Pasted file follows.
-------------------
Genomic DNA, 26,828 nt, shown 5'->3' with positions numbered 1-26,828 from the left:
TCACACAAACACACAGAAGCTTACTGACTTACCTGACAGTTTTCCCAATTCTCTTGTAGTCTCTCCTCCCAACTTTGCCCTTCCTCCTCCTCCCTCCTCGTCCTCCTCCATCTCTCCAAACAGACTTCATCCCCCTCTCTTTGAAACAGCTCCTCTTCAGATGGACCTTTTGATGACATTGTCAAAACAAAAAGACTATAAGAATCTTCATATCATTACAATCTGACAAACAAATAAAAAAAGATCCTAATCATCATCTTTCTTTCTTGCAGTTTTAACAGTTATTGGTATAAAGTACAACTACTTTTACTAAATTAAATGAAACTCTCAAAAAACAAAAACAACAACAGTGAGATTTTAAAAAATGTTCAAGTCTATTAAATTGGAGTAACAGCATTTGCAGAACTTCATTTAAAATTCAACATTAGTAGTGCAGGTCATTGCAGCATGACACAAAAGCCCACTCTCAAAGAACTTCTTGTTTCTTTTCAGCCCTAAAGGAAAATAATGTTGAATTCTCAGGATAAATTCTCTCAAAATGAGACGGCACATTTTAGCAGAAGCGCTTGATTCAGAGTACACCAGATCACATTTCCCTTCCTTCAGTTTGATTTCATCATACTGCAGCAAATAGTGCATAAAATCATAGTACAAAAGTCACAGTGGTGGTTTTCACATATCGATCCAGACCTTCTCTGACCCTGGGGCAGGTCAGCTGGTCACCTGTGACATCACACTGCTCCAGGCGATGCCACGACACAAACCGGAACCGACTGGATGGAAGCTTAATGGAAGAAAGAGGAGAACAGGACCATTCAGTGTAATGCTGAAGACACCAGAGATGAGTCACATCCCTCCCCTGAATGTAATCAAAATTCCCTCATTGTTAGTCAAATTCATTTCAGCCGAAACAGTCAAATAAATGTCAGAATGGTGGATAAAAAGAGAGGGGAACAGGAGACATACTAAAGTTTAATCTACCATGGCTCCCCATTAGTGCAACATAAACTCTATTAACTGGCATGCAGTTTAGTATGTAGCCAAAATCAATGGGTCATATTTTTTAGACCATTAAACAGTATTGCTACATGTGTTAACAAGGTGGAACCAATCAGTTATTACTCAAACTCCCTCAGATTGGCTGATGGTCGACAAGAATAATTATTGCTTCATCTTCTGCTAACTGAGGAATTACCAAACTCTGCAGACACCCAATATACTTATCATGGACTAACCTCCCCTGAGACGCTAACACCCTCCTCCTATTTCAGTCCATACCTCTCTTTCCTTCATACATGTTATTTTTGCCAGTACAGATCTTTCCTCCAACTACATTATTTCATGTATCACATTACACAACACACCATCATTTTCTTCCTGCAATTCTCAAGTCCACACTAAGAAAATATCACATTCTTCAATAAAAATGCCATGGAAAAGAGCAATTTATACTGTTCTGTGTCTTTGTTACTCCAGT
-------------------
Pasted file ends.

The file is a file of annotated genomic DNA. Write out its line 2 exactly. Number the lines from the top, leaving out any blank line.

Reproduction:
TCACACAAACACACAGAAGCTTACTGACTTACCTGACAGTTTTCCCAATTCTCTTGTAGTCTCTCCTCCCAACTTTGCCCTTCCTCCTCCTCCCTCCTCGTCCTCCTCCATCTCTCCAAACAGACTTCATCCCCCTCTCTTTGAAACAGCTCCTCTTCAGATGGACCTTTTGATGACATTGTCAAAACAAAAAGACTATAAGAATCTTCATATCATTACAATCTGACAAACAAATAAAAAAAGATCCTAATCATCATCTTTCTTTCTTGCAGTTTTAACAGTTATTGGTATAAAGTACAACTACTTTTACTAAATTAAATGAAACTCTCAAAAAACAAAAACAACAACAGTGAGATTTTAAAAAATGTTCAAGTCTATTAAATTGGAGTAACAGCATTTGCAGAACTTCATTTAAAATTCAACATTAGTAGTGCAGGTCATTGCAGCATGACACAAAAGCCCACTCTCAAAGAACTTCTTGTTTCTTTTCAGCCCTAAAGGAAAATAATGTTGAATTCTCAGGATAAATTCTCTCAAAATGAGACGGCACATTTTAGCAGAAGCGCTTGATTCAGAGTACACCAGATCACATTTCCCTTCCTTCAGTTTGATTTCATCATACTGCAGCAAATAGTGCATAAAATCATAGTACAAAAGTCACAGTGGTGGTTTTCACATATCGATCCAGACCTTCTCTGACCCTGGGGCAGGTCAGCTGGTCACCTGTGACATCACACTGCTCCAGGCGATGCCACGACACAAACCGGAACCGACTGGATGGAAGCTTAATGGAAGAAAGAGGAGAACAGGACCATTCAGTGTAATGCTGAAGACACCAGAGATGAGTCACATCCCTCCCCTGAATGTAATCAAAATTCCCTCATTGTTAGTCAAATTCATTTCAGCCGAAACAGTCAAATAAATGTCAGAATGGTGGATAAAAAGAGAGGGGAACAGGAGACATACTAAAGTTTAATCTACCATGGCTCCCCATTAGTGCAACATAAACTCTATTAACTGGCATGCAGTTTAGTATGTAGCCAAAATCAATGGGTCATATTTTTTAGACCATTAAACAGTATTGCTACATGTGTTAACAAGGTGGAACCAATCAGTTATTACTCAAACTCCCTCAGATTGGCTGATGGTCGACAAGAATAATTATTGCTTCATCTTCTGCTAACTGAGGAATTACCAAACTCTGCAGACACCCAATATACTTATCATGGACTAACCTCCCCTGAGACGCTAACACCCTCCTCCTATTTCAGTCCATACCTCTCTTTCCTTCATACATGTTATTTTTGCCAGTACAGATCTTTCCTCCAACTACATTATTTCATGTATCACATTACACAACACACCATCATTTTCTTCCTGCAATTCTCAAGTCCACACTAAGAAAATATCACATTCTTCAATAAAAATGCCATGGAAAAGAGCAATTTATACTGTTCTGTGTCTTTGTTACTCCAGT